Ledger announced that it had completely removed the exploit and replaced the hacked library.
Ledger team noted that it had successfully replaced the hacked library with a fixed one. The malicious code has allegedly been deactivated, and the Ledger Connect Kit is now safe to use.
However, Ledger users doubted the words of the project team about the complete security of wallets. One of the subscribers drew attention to the fact that malicious code could remain in the cache. The company recommended waiting a while and clearing the cache in the browser.
Ledger CEO Pascal Gauthier noted that the reason for the hack lies in a targeted attack on one of the former employees.
Gauthier said Ledger and the company’s partner WalletConnect worked together to update the software and fix the exploit within 40 minutes of its discovery. The company’s CEO called the incident an “unfortunate isolated incident.” He promised that the company would strengthen security measures.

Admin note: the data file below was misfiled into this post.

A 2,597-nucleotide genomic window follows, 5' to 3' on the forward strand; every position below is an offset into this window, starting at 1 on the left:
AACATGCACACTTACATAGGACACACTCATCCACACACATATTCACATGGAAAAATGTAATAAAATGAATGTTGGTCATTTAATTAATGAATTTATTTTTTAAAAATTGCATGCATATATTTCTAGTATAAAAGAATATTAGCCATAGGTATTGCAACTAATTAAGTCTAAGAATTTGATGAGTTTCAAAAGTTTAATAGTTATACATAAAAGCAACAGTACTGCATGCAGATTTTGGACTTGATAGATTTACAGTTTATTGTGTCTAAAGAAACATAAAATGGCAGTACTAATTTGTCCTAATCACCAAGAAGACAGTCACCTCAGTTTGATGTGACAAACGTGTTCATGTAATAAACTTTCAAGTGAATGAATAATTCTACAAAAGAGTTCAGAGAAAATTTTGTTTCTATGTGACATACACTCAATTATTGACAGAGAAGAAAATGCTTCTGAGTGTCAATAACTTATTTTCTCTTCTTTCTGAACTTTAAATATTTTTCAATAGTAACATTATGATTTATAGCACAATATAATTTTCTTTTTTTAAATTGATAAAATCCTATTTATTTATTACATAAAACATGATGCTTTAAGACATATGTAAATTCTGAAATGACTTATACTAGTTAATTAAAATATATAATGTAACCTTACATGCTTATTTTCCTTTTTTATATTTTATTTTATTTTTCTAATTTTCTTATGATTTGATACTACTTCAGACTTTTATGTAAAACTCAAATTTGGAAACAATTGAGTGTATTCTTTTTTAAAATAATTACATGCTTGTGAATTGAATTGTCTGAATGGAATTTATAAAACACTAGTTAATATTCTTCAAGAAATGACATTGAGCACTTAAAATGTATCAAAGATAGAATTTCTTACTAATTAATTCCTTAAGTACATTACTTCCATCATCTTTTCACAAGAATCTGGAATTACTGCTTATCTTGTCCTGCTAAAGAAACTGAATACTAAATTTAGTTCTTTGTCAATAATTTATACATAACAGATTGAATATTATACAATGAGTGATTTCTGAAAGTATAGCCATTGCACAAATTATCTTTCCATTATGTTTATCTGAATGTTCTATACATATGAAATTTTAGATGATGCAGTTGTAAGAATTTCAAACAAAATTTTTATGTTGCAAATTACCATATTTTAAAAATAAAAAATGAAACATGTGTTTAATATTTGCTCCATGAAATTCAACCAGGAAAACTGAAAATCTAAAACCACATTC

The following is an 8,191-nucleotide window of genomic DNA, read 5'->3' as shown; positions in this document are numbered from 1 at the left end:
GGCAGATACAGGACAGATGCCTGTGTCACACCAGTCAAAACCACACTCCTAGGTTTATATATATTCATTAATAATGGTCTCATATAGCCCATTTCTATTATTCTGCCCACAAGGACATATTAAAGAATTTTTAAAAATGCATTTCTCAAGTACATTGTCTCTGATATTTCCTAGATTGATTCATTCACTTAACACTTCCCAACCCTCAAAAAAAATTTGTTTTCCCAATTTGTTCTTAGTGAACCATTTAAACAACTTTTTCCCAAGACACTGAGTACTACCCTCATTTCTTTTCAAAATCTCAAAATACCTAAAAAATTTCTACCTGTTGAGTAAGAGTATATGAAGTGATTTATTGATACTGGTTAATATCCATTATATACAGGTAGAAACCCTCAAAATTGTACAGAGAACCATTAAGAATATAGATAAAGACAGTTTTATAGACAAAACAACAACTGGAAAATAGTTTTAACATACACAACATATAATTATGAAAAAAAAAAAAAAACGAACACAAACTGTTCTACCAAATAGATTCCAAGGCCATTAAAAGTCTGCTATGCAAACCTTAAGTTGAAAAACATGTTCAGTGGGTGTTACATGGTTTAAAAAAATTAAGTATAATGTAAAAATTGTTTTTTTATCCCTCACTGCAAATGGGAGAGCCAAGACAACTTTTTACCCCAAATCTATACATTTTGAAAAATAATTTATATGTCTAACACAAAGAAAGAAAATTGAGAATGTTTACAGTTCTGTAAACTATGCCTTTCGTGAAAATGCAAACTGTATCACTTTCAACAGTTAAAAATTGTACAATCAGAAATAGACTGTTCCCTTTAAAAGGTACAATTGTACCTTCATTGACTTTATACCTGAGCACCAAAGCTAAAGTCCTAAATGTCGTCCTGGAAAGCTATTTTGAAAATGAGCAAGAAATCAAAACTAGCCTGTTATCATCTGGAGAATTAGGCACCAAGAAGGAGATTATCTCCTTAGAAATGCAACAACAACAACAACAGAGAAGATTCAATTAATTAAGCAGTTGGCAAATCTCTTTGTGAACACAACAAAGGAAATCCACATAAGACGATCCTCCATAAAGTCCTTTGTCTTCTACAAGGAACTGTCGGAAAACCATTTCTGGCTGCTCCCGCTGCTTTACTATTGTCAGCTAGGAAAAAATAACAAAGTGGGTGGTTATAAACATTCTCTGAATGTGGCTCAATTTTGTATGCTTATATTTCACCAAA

On Dec. 14, hackers attacked Ledger Connect. This is a software library that allows developers to connect decentralized applications (dApps) to Ledger wallets. By compromising Ledger Connect, hackers could inject malicious code into dApps with which wallet owners can interact.
One of the first to draw attention to problems with wallet security was crypto trader Jacob Canfield, who was popular in the crypto community. In his microblog, he shared a piece of code scammers used to steal money from Ledger owners through Ledger Connect.
According to the Ledger team, the attack did not affect the Ledger Live application, through which wallet owners conduct transactions with assets. Physical wallets were also not affected.